» 4 months ago, # | ← Rev. 3 →   0 Hey guys. Can you please suggest me when to use unordered_map, becasue in case of problem F, collision increases the time complexity of unordered map and so it can happen in other problems also. So should I always prefer to stick with normal map ?
 » 4 months ago, # |   0 Really liked this contest!
 » 4 months ago, # | ← Rev. 2 →   0 )
 » 4 months ago, # |   0 Problem G.In the full spin calculating step, Why do we have to (x — max(pref[0..n])) before / sum? Because the pointer could not reach the max(pref[0..n]) at the end, and we will substract more than necessary. The full spin could less than the answer. Please help me, thank you.
 » 4 months ago, # |   0 In F, unordered_map gives TLE on test 11 on all the solutions of O(n^2), O(nlogn) and O(n). But using map works just fine. Why?
•  » » 4 months ago, # ^ |   0 Thanks for pointing this out, I was scratching my head trying to figure out what my problem was. From what I researched it seems that the default hashing function for unordered_map can be slow enough and cause enough collisions that it's just better to use a regular map: https://stackoverflow.com/questions/4846798/why-would-map-be-much-faster-than-unordered-map
 » 4 months ago, # |   0 In problem F(equalise the array) i am getting wrong answer at test case 20. I have tried a lot of test cases but i am not able to figure out the problem. Can someone please help me with this. This is my submission 109139946.
 » 3 months ago, # | ← Rev. 2 →   0 For C, I have stored the cubes in a vector instead of an unordered set. Inside the loop when I am using "i*i*i", the code is accepted. But when I am using "cubes[i]", I am getting wrong answer, when the value of cubes[i] is i*i*i. Why this is happening?? Thanks in advance!Accepted Code : int t; cin>>t; while(t--) { ll n; cin>>n; bool res = false; for(ll i=1;i*i*i<=n;i++) { ll x = n-i*i*i; ll pos = lower_bound(cubes.begin(), cubes.end(), x) - cubes.begin(); if(pos>0 && cubes[pos]==x) { res = true; break; } } res ? cout<<"YES" : cout<<"NO"; cout<>t; while(t--) { ll n; cin>>n; bool res = false; for(ll i=1;cubes[i]<=n;i++) { ll x = n-cubes[i]; ll pos = lower_bound(cubes.begin(), cubes.end(), x) - cubes.begin(); if(pos>0 && cubes[pos]==x) { res = true; break; } } res ? cout<<"YES" : cout<<"NO"; cout<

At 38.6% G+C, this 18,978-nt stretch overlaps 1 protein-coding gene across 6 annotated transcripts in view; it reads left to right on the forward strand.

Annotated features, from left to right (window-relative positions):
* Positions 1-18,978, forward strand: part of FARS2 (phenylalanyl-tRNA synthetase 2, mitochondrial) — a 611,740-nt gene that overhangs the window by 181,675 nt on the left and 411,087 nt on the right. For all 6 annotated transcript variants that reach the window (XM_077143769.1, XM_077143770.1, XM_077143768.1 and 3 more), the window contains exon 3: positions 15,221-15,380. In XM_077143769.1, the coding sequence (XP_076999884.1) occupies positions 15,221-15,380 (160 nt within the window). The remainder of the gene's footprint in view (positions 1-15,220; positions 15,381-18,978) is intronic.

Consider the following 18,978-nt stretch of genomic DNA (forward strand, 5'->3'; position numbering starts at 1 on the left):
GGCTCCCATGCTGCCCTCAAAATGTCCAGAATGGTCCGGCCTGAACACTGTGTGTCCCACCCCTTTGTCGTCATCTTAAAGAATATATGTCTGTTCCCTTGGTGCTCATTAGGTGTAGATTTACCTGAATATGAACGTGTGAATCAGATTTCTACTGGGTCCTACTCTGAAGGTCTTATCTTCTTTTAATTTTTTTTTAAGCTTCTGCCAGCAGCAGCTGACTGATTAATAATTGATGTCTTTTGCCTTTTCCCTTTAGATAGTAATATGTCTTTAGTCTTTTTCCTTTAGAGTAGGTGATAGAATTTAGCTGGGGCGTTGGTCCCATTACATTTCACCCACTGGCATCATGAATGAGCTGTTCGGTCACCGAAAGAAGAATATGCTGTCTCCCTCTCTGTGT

•  » » 37 hours ago, # ^ |   0 In the wrong answer part where cubes[i] is used, you missed that starting index for vector will be 0. for(ll i=1;cubes[i]<=n;i++)So i=1 means a^3 cannot take the initial value 1^3 but still b^3 handles the error. Problem arises when n=2 that is both a and b are 1^3.Just starting i=0 will solve it. for(ll i=0;cubes[i]
 » 3 months ago, # | ← Rev. 2 →   0 Your code here... #include using namespace std; typedef long long int lli; typedef long double lld; #define FOR(i,l,u) for(lli i=l;i<=u;i++) void solve() { lli t;cin>>t; while(t--) { lli n;cin>>n; lli A[n]; FOR(i,0,n-1) { cin>>A[i]; } unordered_map count; FOR(i,0,n-1) { count[A[i]]++; } vector C; for(auto x: count) { C.push_back(x.second); } sort(C.begin(),C.end()); lli greater_than_or_equal_to_count,mini = n,size=C.size() ; for(lli i=0;i
 » 5 weeks ago, # |   0 I'm a bit late but can someone please explain why in the 1st problem it is better to use the cycle instead of the explicit formula.